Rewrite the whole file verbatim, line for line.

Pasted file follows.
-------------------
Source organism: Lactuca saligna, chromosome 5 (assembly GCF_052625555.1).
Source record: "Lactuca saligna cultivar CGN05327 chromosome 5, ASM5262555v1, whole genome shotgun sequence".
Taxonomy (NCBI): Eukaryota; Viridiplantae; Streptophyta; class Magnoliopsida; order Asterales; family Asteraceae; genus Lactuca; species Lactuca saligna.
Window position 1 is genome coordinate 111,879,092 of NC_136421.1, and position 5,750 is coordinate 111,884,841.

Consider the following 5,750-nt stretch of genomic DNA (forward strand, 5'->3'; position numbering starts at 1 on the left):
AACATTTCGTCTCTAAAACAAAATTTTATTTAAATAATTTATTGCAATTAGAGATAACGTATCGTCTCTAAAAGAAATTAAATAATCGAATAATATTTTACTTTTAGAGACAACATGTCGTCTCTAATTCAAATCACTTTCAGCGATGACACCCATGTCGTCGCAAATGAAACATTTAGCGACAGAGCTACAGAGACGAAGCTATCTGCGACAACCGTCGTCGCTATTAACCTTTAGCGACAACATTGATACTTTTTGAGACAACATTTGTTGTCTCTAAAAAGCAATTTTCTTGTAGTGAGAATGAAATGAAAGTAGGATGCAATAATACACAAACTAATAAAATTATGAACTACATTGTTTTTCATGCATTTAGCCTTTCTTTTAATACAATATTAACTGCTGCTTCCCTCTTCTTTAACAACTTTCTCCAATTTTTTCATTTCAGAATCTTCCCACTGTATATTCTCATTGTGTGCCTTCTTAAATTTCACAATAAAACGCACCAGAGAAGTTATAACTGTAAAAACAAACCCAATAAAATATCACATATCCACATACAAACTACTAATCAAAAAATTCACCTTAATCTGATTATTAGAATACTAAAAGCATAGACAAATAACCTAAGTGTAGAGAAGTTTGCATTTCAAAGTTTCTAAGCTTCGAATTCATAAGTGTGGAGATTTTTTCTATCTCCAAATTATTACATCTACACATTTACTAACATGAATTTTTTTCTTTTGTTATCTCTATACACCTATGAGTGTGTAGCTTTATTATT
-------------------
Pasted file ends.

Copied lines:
Source organism: Lactuca saligna, chromosome 5 (assembly GCF_052625555.1).
Source record: "Lactuca saligna cultivar CGN05327 chromosome 5, ASM5262555v1, whole genome shotgun sequence".
Taxonomy (NCBI): Eukaryota; Viridiplantae; Streptophyta; class Magnoliopsida; order Asterales; family Asteraceae; genus Lactuca; species Lactuca saligna.
Window position 1 is genome coordinate 111,879,092 of NC_136421.1, and position 5,750 is coordinate 111,884,841.

Consider the following 5,750-nt stretch of genomic DNA (forward strand, 5'->3'; position numbering starts at 1 on the left):
AACATTTCGTCTCTAAAACAAAATTTTATTTAAATAATTTATTGCAATTAGAGATAACGTATCGTCTCTAAAAGAAATTAAATAATCGAATAATATTTTACTTTTAGAGACAACATGTCGTCTCTAATTCAAATCACTTTCAGCGATGACACCCATGTCGTCGCAAATGAAACATTTAGCGACAGAGCTACAGAGACGAAGCTATCTGCGACAACCGTCGTCGCTATTAACCTTTAGCGACAACATTGATACTTTTTGAGACAACATTTGTTGTCTCTAAAAAGCAATTTTCTTGTAGTGAGAATGAAATGAAAGTAGGATGCAATAATACACAAACTAATAAAATTATGAACTACATTGTTTTTCATGCATTTAGCCTTTCTTTTAATACAATATTAACTGCTGCTTCCCTCTTCTTTAACAACTTTCTCCAATTTTTTCATTTCAGAATCTTCCCACTGTATATTCTCATTGTGTGCCTTCTTAAATTTCACAATAAAACGCACCAGAGAAGTTATAACTGTAAAAACAAACCCAATAAAATATCACATATCCACATACAAACTACTAATCAAAAAATTCACCTTAATCTGATTATTAGAATACTAAAAGCATAGACAAATAACCTAAGTGTAGAGAAGTTTGCATTTCAAAGTTTCTAAGCTTCGAATTCATAAGTGTGGAGATTTTTTCTATCTCCAAATTATTACATCTACACATTTACTAACATGAATTTTTTTCTTTTGTTATCTCTATACACCTATGAGTGTGTAGCTTTATTATT